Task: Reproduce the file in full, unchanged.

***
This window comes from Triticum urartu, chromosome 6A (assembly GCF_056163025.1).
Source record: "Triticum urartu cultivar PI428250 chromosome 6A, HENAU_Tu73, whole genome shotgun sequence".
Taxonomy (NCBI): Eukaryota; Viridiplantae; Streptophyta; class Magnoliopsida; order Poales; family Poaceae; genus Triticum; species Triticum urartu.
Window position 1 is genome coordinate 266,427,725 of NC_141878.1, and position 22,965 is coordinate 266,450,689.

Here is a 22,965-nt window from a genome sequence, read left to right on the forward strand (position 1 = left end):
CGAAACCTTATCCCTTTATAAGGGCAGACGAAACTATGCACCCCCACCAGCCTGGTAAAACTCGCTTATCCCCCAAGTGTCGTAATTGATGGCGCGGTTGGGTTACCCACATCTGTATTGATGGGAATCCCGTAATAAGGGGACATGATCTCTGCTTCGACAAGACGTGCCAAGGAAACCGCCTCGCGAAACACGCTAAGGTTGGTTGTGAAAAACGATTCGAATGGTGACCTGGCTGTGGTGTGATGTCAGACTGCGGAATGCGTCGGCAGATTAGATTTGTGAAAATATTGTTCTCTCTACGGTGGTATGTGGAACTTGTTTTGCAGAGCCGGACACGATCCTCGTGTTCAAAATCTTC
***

This window comes from Triticum urartu, chromosome 6A (assembly GCF_056163025.1).
Source record: "Triticum urartu cultivar PI428250 chromosome 6A, HENAU_Tu73, whole genome shotgun sequence".
Taxonomy (NCBI): Eukaryota; Viridiplantae; Streptophyta; class Magnoliopsida; order Poales; family Poaceae; genus Triticum; species Triticum urartu.
Window position 1 is genome coordinate 266,427,725 of NC_141878.1, and position 22,965 is coordinate 266,450,689.

Here is a 22,965-nt window from a genome sequence, read left to right on the forward strand (position 1 = left end):
CGAAACCTTATCCCTTTATAAGGGCAGACGAAACTATGCACCCCCACCAGCCTGGTAAAACTCGCTTATCCCCCAAGTGTCGTAATTGATGGCGCGGTTGGGTTACCCACATCTGTATTGATGGGAATCCCGTAATAAGGGGACATGATCTCTGCTTCGACAAGACGTGCCAAGGAAACCGCCTCGCGAAACACGCTAAGGTTGGTTGTGAAAAACGATTCGAATGGTGACCTGGCTGTGGTGTGATGTCAGACTGCGGAATGCGTCGGCAGATTAGATTTGTGAAAATATTGTTCTCTCTACGGTGGTATGTGGAACTTGTTTTGCAGAGCCGGACACGATCCTCGTGTTCAAAATCTTC